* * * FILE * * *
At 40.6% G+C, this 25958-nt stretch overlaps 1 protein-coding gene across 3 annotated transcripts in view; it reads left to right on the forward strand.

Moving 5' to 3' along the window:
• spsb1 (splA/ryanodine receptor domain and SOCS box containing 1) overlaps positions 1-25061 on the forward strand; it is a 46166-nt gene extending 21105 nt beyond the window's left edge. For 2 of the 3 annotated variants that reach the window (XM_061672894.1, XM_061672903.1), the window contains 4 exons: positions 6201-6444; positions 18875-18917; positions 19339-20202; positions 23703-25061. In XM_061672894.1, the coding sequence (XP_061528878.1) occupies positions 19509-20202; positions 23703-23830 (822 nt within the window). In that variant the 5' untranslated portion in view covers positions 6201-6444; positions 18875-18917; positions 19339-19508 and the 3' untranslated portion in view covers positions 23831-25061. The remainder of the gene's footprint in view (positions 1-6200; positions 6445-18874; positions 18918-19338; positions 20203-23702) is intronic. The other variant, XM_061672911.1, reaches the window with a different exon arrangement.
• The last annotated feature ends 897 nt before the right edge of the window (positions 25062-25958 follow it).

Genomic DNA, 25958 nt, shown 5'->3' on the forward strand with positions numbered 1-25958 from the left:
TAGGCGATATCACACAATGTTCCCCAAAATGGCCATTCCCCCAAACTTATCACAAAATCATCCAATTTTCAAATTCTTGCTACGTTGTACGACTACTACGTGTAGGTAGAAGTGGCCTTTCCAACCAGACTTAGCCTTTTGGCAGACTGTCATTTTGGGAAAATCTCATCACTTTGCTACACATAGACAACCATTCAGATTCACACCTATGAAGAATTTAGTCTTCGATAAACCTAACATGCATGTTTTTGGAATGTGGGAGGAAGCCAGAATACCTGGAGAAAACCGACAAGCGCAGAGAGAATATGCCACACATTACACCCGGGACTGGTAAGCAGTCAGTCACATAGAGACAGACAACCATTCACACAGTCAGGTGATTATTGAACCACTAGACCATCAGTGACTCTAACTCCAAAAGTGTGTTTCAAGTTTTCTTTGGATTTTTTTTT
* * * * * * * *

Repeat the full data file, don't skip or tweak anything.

At 40.6% G+C, this 25958-nt stretch overlaps 1 protein-coding gene across 3 annotated transcripts in view; it reads left to right on the forward strand.

Moving 5' to 3' along the window:
• spsb1 (splA/ryanodine receptor domain and SOCS box containing 1) overlaps positions 1-25061 on the forward strand; it is a 46166-nt gene extending 21105 nt beyond the window's left edge. For 2 of the 3 annotated variants that reach the window (XM_061672894.1, XM_061672903.1), the window contains 4 exons: positions 6201-6444; positions 18875-18917; positions 19339-20202; positions 23703-25061. In XM_061672894.1, the coding sequence (XP_061528878.1) occupies positions 19509-20202; positions 23703-23830 (822 nt within the window). In that variant the 5' untranslated portion in view covers positions 6201-6444; positions 18875-18917; positions 19339-19508 and the 3' untranslated portion in view covers positions 23831-25061. The remainder of the gene's footprint in view (positions 1-6200; positions 6445-18874; positions 18918-19338; positions 20203-23702) is intronic. The other variant, XM_061672911.1, reaches the window with a different exon arrangement.
• The last annotated feature ends 897 nt before the right edge of the window (positions 25062-25958 follow it).

Genomic DNA, 25958 nt, shown 5'->3' on the forward strand with positions numbered 1-25958 from the left:
TAGGCGATATCACACAATGTTCCCCAAAATGGCCATTCCCCCAAACTTATCACAAAATCATCCAATTTTCAAATTCTTGCTACGTTGTACGACTACTACGTGTAGGTAGAAGTGGCCTTTCCAACCAGACTTAGCCTTTTGGCAGACTGTCATTTTGGGAAAATCTCATCACTTTGCTACACATAGACAACCATTCAGATTCACACCTATGAAGAATTTAGTCTTCGATAAACCTAACATGCATGTTTTTGGAATGTGGGAGGAAGCCAGAATACCTGGAGAAAACCGACAAGCGCAGAGAGAATATGCCACACATTACACCCGGGACTGGTAAGCAGTCAGTCACATAGAGACAGACAACCATTCACACAGTCAGGTGATTATTGAACCACTAGACCATCAGTGACTCTAACTCCAAAAGTGTGTTTCAAGTTTTCTTTGGATTTTTTTTT